As Omicron spreads rapidly through the UK and we face stricter restrictions, it is the worst time in history to have clowns in charge of the country. But have voters got what they deserve?
The past few weeks have seen a media frenzy ensue over Conservative Christmas parties that were held last year, a time when most of us complied with the Covid-19 restrictions. 2020 was a Christmas when we could not visit dying relatives, fathers had limited access to visit their newborn babies, and some NHS staff did not see their children.
One law for the Conservatives and another for the people
The Metropolitan Police ruled out an investigation, citing an “absence of evidence” of any criminal wrongdoing.
The BBC has listed the gatherings that are now public knowledge:
- 13 November 2020 (staff drinks)
- 13 November 2020 (Carrie Johnson allegedly entertained Downing Street staff)
- 27 November 2020 (people having drinks where the Prime Minister was present)
- 10 December 2020 (the Department for Education (clearly a misnomer) held an office party)
- 14 December 2020 (social gathering held by the former London Mayoral candidate Shaun Bailey, who has resigned as Chair of the Police and Crime Committee)
- 18 December 2020 (Downing Street Christmas party)
- Unknown date (Christmas quiz).
Meanwhile, it emerged that many people were fined for holding gatherings in the same period, which is vastly unfair.
It was announced that the Christmas gatherings are to be investigated and if there is criminal wrongdoing, it shall be reported to the police. However, the person doing the investigation, Simon Case, was found to have also attended an illicit Christmas party. His deputy, Sue Gray, has now taken over, and will report her findings to Case, who will in turn report to the prime minister, and then to the police. So don’t hold your breath. Trust in the police – mirroring the lack of trust in our key politicians – is also at an all-time low.
A convenient distraction from important issues
The denial about the parties, then the fall out, all seem to have been rolled out just on cue. As our rights and freedoms are stolen from us, we are talking about last Christmas, taking our eye off the current shenanigans of Johnson’s crew.
Of course, anyone involved should be investigated, but in reality they must know whether they attended a social gathering, unless they were so plastered they erased their memories or they consider drinking to fall in the definition of ‘work’. Those who attended these parties should simply do what is just: resign. But the focus on the parties means we are neglecting the current issues, which will cost lives and damage the UK.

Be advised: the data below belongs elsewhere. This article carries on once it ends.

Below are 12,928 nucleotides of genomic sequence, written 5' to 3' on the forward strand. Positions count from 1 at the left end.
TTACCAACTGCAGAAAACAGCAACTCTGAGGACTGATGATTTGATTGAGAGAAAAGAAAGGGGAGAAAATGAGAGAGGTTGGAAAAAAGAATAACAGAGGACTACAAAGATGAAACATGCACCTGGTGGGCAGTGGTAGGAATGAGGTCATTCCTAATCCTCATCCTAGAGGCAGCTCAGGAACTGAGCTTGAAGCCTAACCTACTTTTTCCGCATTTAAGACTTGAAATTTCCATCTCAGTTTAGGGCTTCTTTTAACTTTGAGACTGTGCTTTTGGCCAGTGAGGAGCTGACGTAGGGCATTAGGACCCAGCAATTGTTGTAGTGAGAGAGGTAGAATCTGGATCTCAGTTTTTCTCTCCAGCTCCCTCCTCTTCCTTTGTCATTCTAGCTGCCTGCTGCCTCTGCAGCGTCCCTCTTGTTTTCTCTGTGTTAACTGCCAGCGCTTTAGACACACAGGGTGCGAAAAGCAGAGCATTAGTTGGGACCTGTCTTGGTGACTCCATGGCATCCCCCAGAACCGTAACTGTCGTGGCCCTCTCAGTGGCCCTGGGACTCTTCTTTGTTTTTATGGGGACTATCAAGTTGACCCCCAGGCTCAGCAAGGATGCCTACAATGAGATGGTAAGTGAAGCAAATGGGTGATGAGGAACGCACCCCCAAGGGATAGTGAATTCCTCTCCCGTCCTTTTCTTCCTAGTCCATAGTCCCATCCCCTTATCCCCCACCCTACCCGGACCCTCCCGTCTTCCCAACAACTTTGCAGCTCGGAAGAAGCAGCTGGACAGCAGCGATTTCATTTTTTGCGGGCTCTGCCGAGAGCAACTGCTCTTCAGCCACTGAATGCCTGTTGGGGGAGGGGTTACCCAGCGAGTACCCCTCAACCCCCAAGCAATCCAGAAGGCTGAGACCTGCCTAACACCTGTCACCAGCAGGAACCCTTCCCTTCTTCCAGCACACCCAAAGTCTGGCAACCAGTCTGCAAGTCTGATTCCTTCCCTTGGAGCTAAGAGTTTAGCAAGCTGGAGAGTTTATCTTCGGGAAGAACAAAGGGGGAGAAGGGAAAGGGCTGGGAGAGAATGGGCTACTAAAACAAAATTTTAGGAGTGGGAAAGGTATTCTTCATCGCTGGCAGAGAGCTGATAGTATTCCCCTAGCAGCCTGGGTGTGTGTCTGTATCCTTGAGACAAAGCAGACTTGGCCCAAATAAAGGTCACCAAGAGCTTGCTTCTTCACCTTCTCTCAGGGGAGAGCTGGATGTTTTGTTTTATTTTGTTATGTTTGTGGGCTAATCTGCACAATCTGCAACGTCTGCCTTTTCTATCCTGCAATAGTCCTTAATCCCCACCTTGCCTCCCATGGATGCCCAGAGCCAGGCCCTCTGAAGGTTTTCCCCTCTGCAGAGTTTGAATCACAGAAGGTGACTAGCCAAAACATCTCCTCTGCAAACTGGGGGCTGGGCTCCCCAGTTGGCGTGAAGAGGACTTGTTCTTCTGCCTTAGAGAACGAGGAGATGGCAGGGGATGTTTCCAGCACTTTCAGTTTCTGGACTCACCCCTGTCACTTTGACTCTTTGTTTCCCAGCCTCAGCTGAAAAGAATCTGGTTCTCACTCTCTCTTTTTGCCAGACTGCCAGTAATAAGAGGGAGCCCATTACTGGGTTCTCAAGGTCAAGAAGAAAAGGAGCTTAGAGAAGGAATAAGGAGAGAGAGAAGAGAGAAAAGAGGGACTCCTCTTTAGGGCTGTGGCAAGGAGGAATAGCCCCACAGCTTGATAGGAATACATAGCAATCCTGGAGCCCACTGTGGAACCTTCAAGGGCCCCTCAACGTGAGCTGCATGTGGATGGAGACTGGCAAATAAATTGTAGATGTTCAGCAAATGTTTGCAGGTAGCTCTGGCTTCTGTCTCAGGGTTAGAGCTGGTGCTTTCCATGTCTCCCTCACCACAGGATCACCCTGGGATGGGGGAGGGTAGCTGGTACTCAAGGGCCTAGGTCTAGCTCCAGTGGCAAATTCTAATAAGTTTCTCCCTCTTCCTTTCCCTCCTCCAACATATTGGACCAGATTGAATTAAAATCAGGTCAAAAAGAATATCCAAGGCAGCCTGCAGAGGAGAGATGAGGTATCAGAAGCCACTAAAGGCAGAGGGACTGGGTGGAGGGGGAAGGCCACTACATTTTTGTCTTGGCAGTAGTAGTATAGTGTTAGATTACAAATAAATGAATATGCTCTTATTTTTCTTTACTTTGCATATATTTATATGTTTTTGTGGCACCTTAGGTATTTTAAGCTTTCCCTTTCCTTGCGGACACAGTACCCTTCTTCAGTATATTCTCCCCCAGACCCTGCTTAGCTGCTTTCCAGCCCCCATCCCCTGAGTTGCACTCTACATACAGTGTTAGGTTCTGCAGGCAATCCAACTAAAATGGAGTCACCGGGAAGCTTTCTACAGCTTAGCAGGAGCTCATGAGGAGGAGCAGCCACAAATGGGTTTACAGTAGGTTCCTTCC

Firstly, we urgently need another lockdown or very strict restrictions to protect human lives, but it is fair to say it is highly unlikely that Johnson – or any member of his cabinet – could command the public to comply. Labour leader Sir Keir Starmer told Johnson he lacked authority to enforce plan B. Without good leadership, the UK will continue being in a stop-start position where Covid-19 is concerned.
As we enter 2022, it looks bleak. The NHS is – once again – overstretched and the government appears to be relying on NHS staff to save lives, without putting in place the necessary planning and the resources that they require. Just last week, Johnson suddenly announced that the booster was available and encouraged people to take it, resulting in the NHS becoming overwhelmed through lack of planning.
Meanwhile, people are wearing masks if they want (rather than as required) and there is a distinct lack of social distancing, both of which would help to prevent the spread of the virus.
Removing our fundamental rights
Secondly, the Conservatives are removing fundamental human rights right from under our feet; Shona Jolly, QC has highlighted that current bills before parliament:
- Impair our right to meaningful protest
- Permit citizenship to be summarily removed without notice
- Violate the spirit and letter of our international legal obligations to asylum seekers
- Introduce a controversial Bill on voter ID
On the 26 November @UKHouseofLords tweeted: “Two House of Lords committees express concerns at growing government powers, worsened by Brexit and Covid, to create new laws without parliamentary scrutiny.”
As our laws are tweaked and rights reduced, alongside government powers being increased, I cannot help but think of the graphic that’s often shared, about the early warning signs of fascism:
All I want for Christmas is…
Following the results in the North Shropshire by-election, a former Tory stronghold for 200 years and now taken by the Lib Dems, it emerged that at least one Tory MP has submitted a letter of no confidence in the prime minister. Johnson’s time is ticking and what comes next – if the ‘leader’ is one of the current cabinet – will be a disaster, but I predict it will eventually lead to the end of Tory reign on the UK for some time.
Nevertheless, Labour must avoid political game playing and deliver what the country needs: proportional representation. Only through electoral reform can we achieve a stable government and consensus politics, by ensuring that no political party has complete hold on this country again.
I would love to wake up on New Year’s Day and discover that there is a cross-party government, headed by someone we can trust; wouldn’t you?